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Lonnie Warwick

From Wikipedia, the free encyclopedia

Lonnie Warwick
Born: (1942-02-26) February 26, 1942 (age 76)
Raleigh, West Virginia
Career information
CollegeTennessee Tech
NFL draft1964 / Round:
Career history
As player
1965–1972Minnesota Vikings
1973–1974Atlanta Falcons
Career highlights and awards

Lonnie Preston Warwick (born February 26, 1942) is a former professional American football player. He played 10 seasons in the National Football League, with the Minnesota Vikings and Atlanta Falcons. He started in Super Bowl IV.

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College career

Lonnie attended Mount Hope High School in Mount Hope, West Virginia where he participated in the 1959 state championship game, was named all-state in both football and basketball, and graduated in 1960.[1] In 2013, Warwick was inducted to the West Virginia North-South Football Hall of Fame.[2] He attended at the University of Tennessee for a year. Transferring within a year, Warwick and played college football for Tennessee Tech, where he is a member of the Tennessee Tech Hall of Fame.[1]

NFL career

Warwick ended up working for the Southern Pacific Railroad in Arizona for a year, before signing a free agent contract with the Minnesota Vikings in 1964.[1][3] He became the starting middle linebacker of the legendary Purple People Eaters Vikings defense of the late 1960s and early 1970s.[4] He was named the "meanest man" in football by former teammate Joe Kapp.[5]

Warwick led the Vikings in tackles for four years, and returned a blocked punt (gridiron football) for a touchdown in 1965.[6] He had four interceptions and recovered two fumbles during the 1969 season, and caught three interceptions in 1970.[4][7] He was the starting linebacker in Super Bowl IV, where the Kansas City Chiefs upset the heavily favored Vikings.[4] Warwick played despite spraining his left ankle during the National Football League Championship Game against the Cleveland Browns the previous week.[8] He was injured with knee problems for most of 1971, where he played four games, and 1972, playing just six games. The 1972 injury led the Vikings to insert rookie Jeff Siemon into the lineup at middle linebacker, and Siemon held the position through 1981.[7][9] He became a member of the Atlanta Falcons in 1973, after being unable to reach a contract agreement with the Vikings. He played for the Falcons in all fourteen games in both 1973 and 1974 before retiring.[7][9] In 1975, Warwick came out of retirement to play for the San Antonio Wings of the World Football League, which folded before the end of season.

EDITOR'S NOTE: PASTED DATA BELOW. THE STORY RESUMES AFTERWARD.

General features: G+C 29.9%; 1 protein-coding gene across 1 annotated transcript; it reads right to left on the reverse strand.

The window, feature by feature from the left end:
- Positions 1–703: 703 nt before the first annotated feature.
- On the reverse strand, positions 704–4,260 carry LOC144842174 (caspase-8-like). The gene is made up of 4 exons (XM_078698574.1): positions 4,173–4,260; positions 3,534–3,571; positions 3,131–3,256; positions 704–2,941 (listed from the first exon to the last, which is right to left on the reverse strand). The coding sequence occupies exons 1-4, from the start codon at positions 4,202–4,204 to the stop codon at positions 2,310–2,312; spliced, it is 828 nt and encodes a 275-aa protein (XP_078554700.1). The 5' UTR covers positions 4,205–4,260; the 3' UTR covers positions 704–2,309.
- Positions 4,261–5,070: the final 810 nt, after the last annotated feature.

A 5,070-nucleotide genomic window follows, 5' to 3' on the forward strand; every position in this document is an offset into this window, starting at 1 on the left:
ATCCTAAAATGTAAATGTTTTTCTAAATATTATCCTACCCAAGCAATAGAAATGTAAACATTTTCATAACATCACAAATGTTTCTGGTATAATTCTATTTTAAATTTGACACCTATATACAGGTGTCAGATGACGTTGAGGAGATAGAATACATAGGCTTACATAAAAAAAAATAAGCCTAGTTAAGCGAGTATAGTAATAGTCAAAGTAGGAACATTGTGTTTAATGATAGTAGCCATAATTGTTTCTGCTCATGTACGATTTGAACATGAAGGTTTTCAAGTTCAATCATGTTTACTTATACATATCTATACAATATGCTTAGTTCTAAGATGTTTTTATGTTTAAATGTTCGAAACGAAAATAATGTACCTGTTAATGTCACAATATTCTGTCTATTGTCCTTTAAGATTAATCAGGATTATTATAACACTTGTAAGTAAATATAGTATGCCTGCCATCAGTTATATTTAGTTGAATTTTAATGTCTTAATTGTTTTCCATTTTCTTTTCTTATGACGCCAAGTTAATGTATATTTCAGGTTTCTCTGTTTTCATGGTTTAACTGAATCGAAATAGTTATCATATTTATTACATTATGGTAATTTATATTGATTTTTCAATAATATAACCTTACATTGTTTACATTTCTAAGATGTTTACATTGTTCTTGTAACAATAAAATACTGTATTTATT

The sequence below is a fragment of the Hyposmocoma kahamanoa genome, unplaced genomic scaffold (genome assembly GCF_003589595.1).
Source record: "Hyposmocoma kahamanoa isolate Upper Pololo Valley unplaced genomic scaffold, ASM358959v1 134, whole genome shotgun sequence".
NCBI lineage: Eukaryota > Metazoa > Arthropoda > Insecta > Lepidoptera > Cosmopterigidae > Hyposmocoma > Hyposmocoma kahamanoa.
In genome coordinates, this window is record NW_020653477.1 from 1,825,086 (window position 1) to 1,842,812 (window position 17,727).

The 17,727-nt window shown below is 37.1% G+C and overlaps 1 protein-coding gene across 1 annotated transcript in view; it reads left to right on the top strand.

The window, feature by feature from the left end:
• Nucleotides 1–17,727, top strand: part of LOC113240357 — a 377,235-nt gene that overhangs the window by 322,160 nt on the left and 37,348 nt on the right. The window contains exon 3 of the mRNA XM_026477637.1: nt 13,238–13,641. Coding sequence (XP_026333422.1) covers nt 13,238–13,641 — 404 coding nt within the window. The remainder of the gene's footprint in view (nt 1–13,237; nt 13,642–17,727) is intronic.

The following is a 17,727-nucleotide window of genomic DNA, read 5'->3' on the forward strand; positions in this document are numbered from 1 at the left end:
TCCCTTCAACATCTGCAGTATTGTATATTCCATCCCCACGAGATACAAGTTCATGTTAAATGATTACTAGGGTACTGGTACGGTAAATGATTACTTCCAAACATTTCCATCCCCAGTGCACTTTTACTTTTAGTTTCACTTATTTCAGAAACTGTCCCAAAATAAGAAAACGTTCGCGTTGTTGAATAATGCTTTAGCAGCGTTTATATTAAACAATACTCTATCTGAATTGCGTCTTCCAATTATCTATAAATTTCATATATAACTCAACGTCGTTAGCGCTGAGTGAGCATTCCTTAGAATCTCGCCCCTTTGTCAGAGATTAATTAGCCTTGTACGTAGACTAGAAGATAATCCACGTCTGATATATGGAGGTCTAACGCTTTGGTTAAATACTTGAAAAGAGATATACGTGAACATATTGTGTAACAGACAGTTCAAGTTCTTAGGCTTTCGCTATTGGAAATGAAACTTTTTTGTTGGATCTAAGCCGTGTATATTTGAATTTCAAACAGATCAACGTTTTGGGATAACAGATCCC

After football

He became a coach for the Washington Redskins for several years, where he also occasionally suited up as a player.[1][4] He coached semi-professional teams in West Virginia, and with the Denver Gold of the United States Football League.[1] He currently resides in Mount Hope in Fayette County, West Virginia where he helps out local high school football teams.[4]


  1. ^ a b c d e "Warwick to join N–S Hall of Fame". Fayette Tribune. June 10, 2013. Retrieved February 4, 2014.
  2. ^ Rollins, J. Daniel (July 21, 2013). "Mount Hope's Warwick recalls legendary career". The Register-Herald. Retrieved February 4, 2014.
  3. ^ Olson, Jack (July 20, 1970). "A Man of Machismo". Sports Illustrated. Retrieved February 4, 2014.
  4. ^ a b c d e Woodson, Brian (June 2, 2007). "Warwick's NFL memories are still vivid". Bluefield Daily Telegraph. Retrieved February 4, 2014.
  5. ^ Kaine, Elinor (January 3, 1970). "Meanest Man in Pro Football: Rams' Warwick, says Kapp". The Miami News. Retrieved 1 March 2014.
  6. ^ "50 Seasons of Minnesota Vikings Football: Lonnie Warwick". National Football League. Retrieved February 4, 2014.
  7. ^ a b c "Lonnie Warwick NFL Football Statistics". Pro Football Reference. Sports Reference LLC. Retrieved February 4, 2014.
  8. ^ "Warwick Will Play Despite Leg Injury". Sarasota Herald-Tribune. Associated Press. January 7, 1970. p. 14. Retrieved 1 March 2014.
  9. ^ a b "Major Trade Between Atlanta and Minnesota". Wilmington Star News. United Press International. May 15, 1973. Retrieved 1 March 2014.
This page was last edited on 22 December 2018, at 09:42
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